This month we have:
- Welcomed Brian to the Helpful Team
- Spoken at Public Sector Crisis Comms, you can view the full slide deck with tips on Crisis response on a shoestring budget
- Looked at how train companies across Europe handle social media
Welcome to our first monthly round up of key links in 2020, these are a selection of the articles we’ve been reading and sharing among the team.
Finland tops, by some margin, an annual index measuring resistance to fake news in 35 European countries. They start education on spotting misinformation and disinformation from primary school age.
Coronavirus is a trending daily on Twitter and social media channels are working to prevent the spread of misinformation.
Twitter has adjusted their search prompt in key countries across the globe to feature authoritative health sources when you search for terms related to #coronavirus.
Including working with the Department for Health and Social Care in the UK
We’re working to make sure you get the latest, accurate information on #coronavirus.
That’s why we’ve partnered with @TwitterUK to highlight our guidance at the top of coronavirus-related search terms.
— Department of Health and Social Care (@DHSCgovuk) January 30, 2020
Both day to day and in a crisis situation the use of language is vitally important in health related communications. Listen to Michael Rosen talk with Sara Wilcox, NHS content designer, about how they decide which words to use on the NHS website.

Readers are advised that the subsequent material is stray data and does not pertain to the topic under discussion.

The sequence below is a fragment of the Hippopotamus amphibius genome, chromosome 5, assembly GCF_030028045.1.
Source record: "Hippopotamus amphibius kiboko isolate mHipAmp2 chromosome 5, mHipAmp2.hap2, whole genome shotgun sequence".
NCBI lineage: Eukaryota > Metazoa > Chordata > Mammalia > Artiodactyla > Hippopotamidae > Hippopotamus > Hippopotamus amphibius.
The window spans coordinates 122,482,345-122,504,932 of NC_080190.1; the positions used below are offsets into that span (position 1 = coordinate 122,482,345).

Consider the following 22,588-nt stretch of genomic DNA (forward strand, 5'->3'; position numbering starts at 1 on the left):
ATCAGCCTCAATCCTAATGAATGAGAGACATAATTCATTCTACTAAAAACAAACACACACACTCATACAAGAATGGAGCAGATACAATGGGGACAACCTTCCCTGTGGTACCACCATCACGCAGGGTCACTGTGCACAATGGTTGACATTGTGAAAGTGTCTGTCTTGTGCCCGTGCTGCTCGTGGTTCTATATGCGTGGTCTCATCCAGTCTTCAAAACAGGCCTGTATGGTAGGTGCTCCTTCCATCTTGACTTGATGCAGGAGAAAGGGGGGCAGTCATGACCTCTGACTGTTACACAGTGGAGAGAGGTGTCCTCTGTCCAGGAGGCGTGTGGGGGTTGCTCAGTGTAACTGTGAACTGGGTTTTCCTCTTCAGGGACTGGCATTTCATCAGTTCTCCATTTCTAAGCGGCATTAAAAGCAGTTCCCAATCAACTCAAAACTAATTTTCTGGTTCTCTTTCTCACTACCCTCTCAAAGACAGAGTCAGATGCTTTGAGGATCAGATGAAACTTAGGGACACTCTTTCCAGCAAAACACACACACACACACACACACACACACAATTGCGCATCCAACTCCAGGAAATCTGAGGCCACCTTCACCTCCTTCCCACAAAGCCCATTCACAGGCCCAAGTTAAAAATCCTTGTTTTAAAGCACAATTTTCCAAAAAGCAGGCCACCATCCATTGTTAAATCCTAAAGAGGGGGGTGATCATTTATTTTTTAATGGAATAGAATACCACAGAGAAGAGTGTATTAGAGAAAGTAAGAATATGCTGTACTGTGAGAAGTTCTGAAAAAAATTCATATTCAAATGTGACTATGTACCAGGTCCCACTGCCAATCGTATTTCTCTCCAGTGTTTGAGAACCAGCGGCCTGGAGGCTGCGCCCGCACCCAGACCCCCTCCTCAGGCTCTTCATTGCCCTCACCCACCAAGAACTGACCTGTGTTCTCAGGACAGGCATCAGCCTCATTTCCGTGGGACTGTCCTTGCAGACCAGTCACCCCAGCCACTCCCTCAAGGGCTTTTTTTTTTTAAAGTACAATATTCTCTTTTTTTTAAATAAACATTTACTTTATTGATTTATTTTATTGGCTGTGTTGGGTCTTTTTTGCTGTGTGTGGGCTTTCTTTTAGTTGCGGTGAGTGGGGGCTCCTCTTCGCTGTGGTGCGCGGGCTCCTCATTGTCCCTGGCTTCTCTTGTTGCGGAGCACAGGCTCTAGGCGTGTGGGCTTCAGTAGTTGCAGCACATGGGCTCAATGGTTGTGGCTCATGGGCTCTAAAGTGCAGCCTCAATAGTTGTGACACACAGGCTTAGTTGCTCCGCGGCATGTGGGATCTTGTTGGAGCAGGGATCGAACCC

We always enjoy working on projects with the NHS and other health related bodies. Tim Lloyd has contributed to a training course for the NHS Postgraduate Certificate in Health Communications. This is a prestigious, intensive, course available to the best and brightest communicators.
Dan Slee has shared a guide to TikTok and how the public sector could use it effectively, including a video from an NHS GP warning about the dangers of not immunising.
Unicef have launched their own TikTok channel and have quickly built up a following of nearly 100,000 with 1.6million likes for their content.
It’s always important to consider your audience when planning your digital activity, this is a useful analysis of the Russian Social Media Landscape.
Recently, a Twitter thread generated a surge in donations to Epilepsy Society. Madeleine Sugden has captured how the story went viral including comments from Communications Manager Nicola Swanborough about how an existing relationship with the family meant they were able to respond quickly and with sensitivity.
In a very different situation, we had lots of interest in a tweet of our own this month too.
Is this a real photo of an @USNavy ship? We always stress the importance of verifying sources on our crisis comms courses. One tool we recommend is Google Reverse Image Search…. #crisiscomms #manipulation #disinformation pic.twitter.com/kVM4nn8Ebx
— Social Simulator (@socialsimulator) January 8, 2020
If ever you are unsure about the veracity of an image, Google Reverse Image search and a quick read through the comments on the post the image was shared in should help you to determine what the background is.
And some resources we’ve been reading this month:
If you are thinking about digital skills in your workplace, this LinkedIn article Raising workforce digital skills – a compendium of top tips and resources is well worth a read.
A detailed and interesting challenge to conventional website personas
Useful post on social media governance in corporate organisations from Cargill’s head of social, with three simple but vital things to consider.
Finally, have you tried any of our challenges for 2020? Let us know!